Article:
Preparing the Peach State’s Future: The Georgia Center for Education Policy
A new Georgia Center for Education Policy at Georgia State University will help state education and policy leaders harness the power of research to improve the lives of students, from classrooms to careers.
Using a $3.9 million grant from the Laura and John Arnold Foundation, the center in the Andrew Young School of Policy Studies will house two major initiatives: the Metropolitan Atlanta Policy Lab for Education (MAPLE) directed by Distinguished University Professor Tim Sass, and a multi-state Career and Technical Education Policy Exchange (CTEx) directed by economist Dan Kreisman, an assistant professor in the Andrew Young School.
MAPLE will partner with four of Georgia’s six largest school districts that serve more than 468,000 students: Gwinnett County Public Schools, DeKalb County School District, Fulton County Public Schools and Atlanta Public Schools.
The district leaders and members of the MAPLE team will use research to develop efforts focused on improving student achievement, graduation rates and career training programs. The center will also analyze programs intended to recruit and retain teachers to ensure students receive a high-quality education regardless of where they live or attend school.
“MAPLE will use cutting-edge research methods to evaluate current policies and determine potential new policy initiatives to improve outcomes such as attendance, discipline, test scores and graduation rates,” Sass said. “Our goal is to reduce dropout rates, increase post-secondary enrollment and give all students the opportunity to live productive, successful lives.”
In conjunction with MAPLE’s work, the center will start a second initiative focused on career and technical education (CTE). Over the past decade, enrollment in CTE programs has grown due to factors such as the labor market demand for skilled workers. There are a number of technical education models and programs. However, educators know very little about how well these programs work.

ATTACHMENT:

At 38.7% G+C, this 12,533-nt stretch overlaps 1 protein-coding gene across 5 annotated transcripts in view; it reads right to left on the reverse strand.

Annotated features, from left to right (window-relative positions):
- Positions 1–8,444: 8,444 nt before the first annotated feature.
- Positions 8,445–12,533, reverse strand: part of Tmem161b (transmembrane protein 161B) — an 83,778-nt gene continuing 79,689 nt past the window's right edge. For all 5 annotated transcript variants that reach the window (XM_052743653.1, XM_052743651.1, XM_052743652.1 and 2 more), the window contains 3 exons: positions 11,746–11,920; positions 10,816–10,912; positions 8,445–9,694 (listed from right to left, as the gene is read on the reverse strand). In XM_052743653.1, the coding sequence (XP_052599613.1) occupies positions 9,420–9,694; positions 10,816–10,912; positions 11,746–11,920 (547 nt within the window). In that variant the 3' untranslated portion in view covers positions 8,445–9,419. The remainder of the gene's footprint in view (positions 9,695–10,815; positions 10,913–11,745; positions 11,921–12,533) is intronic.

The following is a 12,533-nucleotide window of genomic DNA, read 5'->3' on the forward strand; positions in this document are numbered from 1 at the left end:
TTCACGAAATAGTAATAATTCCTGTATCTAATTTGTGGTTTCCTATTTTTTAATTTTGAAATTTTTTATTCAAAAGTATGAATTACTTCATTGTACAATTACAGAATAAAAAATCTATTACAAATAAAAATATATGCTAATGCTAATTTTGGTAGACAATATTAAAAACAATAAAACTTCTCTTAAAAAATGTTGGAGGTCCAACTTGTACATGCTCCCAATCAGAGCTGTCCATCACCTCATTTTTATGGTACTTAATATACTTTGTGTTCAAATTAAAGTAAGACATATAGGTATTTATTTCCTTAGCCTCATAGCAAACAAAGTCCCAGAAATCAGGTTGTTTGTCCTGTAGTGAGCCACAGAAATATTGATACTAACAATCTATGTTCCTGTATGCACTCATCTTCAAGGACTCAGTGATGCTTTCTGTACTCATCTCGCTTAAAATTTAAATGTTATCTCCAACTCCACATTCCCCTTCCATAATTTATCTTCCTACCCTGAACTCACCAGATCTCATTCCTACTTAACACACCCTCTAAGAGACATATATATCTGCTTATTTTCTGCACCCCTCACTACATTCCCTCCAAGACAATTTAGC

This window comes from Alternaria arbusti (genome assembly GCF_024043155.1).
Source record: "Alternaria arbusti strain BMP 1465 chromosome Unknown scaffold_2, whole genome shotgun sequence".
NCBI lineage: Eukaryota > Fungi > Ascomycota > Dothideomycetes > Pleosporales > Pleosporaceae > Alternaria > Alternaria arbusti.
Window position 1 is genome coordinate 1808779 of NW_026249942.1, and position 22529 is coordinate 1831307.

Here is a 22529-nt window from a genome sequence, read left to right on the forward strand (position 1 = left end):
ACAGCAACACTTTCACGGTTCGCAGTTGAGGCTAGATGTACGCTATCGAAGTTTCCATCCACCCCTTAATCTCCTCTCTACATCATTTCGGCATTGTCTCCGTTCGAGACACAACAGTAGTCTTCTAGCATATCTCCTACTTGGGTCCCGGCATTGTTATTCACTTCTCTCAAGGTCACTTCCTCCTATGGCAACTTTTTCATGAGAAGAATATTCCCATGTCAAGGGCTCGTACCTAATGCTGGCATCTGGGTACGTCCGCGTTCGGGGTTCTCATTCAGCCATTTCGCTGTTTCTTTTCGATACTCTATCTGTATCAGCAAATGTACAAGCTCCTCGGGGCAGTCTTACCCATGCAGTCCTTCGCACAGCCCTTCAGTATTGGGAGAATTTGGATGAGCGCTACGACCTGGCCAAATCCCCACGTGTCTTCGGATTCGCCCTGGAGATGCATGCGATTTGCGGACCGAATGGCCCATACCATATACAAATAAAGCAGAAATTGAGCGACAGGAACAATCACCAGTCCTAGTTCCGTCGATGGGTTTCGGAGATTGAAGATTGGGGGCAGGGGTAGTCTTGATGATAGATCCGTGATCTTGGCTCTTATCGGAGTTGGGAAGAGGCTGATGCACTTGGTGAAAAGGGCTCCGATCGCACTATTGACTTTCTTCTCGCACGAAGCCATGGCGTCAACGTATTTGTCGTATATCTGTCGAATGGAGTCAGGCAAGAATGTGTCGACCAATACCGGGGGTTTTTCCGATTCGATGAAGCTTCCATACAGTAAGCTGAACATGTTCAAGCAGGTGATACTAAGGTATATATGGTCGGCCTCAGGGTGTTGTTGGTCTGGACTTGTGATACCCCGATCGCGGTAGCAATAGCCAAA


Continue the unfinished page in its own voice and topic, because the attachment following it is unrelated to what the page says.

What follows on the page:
CTEx—in partnership with school districts in Atlanta, CTE systems in Arkansas, Tennessee and Michigan, and
researchers from the University of Connecticut, the University of Tennessee and the University of Michigan—will analyze the impact of CTE programs and share their findings with policymakers across the country.
“More students enroll in CTE courses during high school than in any other subject except language arts and math,” said Sass. “We want to understand what determines quality in the CTE courses and how to improve it. We also want to know how participation in these courses may affect students’ later education choices. For example, are they more or less likely to enroll in post-secondary education?”
“Demand for these programs is growing among students and employers, yet we have little research to tell us what works and what doesn’t,” Kreisman said. “We will answer a host of important questions that will inform state and federal policies moving forward. Ultimately, we’d like to know what impact participation in CTE has on a student’s career choices and earnings.”
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